The Architectural Conservation Laboratory (ACL) of the Department of Historic Preservation supports the program’s curriculum in a state-of-the art facility where conservation science and technical studies come together to advance teaching and research in Architectural Conservation. The ACL is led by Professor Frank Matero, who founded the lab upon his arrival at Penn in 1991 to provide the necessary scientific facilities for teaching the newly launched curriculum in the technical conservation of the built environment. Since then, both the field and Penn’s role in educating its leaders has greatly expanded through innovative approaches to documentation, recording, field survey, material analysis, condition assessment, and treatment evaluation of historic structures and sites.
The ACL supports a materials-based inquiry in courses dedicated to the study of historic and traditional building materials and construction systems including their characterization, diagnosis, and treatment, both remedial and preventive. This includes providing the necessary dedicated space and equipment for the Program’s specialized courses in building conservation science and its seminars in masonry, wood, finishes, and other architectural materials and systems. It also provides a technical support facility for the Program’s Center for Architectural Conservation.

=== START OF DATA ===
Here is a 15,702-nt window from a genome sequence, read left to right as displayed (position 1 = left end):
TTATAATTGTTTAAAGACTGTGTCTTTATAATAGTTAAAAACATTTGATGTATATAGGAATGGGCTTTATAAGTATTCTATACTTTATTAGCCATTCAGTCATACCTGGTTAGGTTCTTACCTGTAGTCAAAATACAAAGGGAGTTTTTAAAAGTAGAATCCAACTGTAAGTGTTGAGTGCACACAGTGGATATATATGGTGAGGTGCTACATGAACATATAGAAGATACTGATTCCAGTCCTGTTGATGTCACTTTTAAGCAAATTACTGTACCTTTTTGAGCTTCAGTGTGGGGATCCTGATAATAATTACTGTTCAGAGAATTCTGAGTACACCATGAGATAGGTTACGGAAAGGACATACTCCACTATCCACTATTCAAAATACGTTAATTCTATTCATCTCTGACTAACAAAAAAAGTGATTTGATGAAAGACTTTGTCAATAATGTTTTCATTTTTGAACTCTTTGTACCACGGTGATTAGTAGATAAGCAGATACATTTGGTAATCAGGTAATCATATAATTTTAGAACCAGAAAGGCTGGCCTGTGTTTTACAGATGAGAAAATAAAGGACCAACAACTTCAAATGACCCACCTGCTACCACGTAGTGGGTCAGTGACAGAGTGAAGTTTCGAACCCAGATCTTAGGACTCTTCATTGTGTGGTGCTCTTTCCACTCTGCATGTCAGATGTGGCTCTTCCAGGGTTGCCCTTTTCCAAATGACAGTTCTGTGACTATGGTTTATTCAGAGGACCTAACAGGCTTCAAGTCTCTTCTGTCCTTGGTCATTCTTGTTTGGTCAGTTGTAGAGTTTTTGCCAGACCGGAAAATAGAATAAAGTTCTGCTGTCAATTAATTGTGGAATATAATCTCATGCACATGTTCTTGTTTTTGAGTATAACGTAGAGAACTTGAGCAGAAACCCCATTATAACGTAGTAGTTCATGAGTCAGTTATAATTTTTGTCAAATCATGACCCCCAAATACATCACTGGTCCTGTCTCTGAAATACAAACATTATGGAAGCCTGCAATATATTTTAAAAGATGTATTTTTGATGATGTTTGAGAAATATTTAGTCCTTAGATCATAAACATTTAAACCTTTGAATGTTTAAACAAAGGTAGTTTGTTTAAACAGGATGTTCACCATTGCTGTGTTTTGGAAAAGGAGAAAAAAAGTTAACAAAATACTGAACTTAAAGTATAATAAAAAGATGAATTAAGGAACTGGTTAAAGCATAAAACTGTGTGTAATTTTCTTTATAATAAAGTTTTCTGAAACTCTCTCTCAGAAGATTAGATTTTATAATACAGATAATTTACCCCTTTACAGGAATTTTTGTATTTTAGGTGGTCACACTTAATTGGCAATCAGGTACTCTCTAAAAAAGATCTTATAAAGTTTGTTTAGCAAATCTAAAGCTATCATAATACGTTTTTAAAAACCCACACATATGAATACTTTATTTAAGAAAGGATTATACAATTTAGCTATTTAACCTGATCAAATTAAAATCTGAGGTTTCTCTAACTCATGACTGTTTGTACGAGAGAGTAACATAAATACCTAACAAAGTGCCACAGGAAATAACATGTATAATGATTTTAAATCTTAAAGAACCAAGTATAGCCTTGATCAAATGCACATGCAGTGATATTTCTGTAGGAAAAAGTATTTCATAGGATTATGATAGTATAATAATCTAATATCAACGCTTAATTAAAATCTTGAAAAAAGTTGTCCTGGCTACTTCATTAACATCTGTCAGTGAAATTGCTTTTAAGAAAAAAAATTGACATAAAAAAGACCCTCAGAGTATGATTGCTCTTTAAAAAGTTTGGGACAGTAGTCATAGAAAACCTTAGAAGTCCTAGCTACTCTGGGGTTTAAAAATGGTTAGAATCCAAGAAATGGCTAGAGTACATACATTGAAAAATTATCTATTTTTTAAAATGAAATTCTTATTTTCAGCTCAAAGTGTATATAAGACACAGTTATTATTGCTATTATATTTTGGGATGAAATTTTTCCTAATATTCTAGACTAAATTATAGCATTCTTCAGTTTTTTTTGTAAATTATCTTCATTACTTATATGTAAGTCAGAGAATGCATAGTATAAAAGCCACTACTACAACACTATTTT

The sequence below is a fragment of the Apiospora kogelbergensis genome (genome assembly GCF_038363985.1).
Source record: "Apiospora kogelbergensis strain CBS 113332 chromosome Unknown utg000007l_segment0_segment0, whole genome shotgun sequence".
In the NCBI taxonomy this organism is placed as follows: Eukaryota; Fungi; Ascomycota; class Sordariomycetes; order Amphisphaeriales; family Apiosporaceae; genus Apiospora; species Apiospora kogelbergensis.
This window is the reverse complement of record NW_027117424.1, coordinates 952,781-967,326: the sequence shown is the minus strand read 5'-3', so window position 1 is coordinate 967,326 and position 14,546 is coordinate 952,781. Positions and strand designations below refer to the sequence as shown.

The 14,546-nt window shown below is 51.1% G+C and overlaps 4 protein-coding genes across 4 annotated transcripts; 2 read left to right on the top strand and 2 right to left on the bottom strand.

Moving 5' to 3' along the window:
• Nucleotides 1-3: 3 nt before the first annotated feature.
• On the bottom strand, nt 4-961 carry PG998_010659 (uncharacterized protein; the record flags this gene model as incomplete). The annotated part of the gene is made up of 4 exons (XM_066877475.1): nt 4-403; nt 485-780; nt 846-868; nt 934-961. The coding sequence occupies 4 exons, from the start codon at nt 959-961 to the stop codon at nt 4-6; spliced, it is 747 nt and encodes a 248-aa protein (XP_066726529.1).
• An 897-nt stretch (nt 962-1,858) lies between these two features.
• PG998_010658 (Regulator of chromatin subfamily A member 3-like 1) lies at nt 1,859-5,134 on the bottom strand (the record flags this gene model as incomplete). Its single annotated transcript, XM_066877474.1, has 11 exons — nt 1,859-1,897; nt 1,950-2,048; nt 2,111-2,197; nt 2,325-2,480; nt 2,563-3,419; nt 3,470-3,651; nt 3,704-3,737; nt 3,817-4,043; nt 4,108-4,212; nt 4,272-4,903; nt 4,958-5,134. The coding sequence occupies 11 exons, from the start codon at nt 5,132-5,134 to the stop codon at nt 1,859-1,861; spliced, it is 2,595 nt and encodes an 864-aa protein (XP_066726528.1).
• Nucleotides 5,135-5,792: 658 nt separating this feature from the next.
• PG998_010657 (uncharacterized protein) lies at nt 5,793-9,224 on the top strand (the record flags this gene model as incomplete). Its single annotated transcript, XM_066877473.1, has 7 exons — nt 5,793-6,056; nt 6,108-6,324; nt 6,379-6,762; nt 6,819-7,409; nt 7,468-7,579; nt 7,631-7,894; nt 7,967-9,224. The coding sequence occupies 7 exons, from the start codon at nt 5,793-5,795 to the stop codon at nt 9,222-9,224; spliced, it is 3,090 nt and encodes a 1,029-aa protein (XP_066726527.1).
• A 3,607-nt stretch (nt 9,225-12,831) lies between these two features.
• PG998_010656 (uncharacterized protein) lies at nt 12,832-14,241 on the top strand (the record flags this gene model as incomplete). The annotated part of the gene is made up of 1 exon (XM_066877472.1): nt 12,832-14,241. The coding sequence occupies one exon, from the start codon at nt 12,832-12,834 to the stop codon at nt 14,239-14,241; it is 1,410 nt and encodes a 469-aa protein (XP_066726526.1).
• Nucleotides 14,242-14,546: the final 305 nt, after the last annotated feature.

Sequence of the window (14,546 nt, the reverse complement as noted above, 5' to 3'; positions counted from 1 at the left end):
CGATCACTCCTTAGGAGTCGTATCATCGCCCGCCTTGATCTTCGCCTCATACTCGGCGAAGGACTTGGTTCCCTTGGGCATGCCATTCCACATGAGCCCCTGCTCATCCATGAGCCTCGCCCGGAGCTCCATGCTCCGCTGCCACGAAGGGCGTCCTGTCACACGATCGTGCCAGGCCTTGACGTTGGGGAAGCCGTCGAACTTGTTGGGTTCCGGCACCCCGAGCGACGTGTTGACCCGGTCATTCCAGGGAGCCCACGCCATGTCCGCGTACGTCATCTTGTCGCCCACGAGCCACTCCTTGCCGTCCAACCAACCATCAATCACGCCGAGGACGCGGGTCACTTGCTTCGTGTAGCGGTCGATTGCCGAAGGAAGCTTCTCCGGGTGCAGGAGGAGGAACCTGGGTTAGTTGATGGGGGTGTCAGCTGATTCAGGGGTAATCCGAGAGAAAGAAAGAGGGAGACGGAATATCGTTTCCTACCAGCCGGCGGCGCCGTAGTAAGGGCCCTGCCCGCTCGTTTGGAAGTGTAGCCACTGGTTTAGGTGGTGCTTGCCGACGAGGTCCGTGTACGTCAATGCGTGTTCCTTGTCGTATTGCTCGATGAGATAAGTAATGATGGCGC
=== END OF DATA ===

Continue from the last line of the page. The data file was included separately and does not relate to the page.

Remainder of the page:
The ACL also houses the School’s comprehensive historic building materials study collection, an encyclopedic resource for conservators, scholars, and all design students who desire first-hand exposure to the materials and materiality of traditional architecture and buildings ranging from early mudbrick of the first cities to contemporary terracotta rainscreen. Recent acquisition of the Vermont Marble Company’s international archives and stone collection and the historic 19th-century plasterwork collection from the Alhambra add focused collections to its already vast examples of stone, brick, terracotta, mortar, metals, and painted finishes.
Visit the ACL website to learn more and access the Historic Building Materials Collection (HBMC).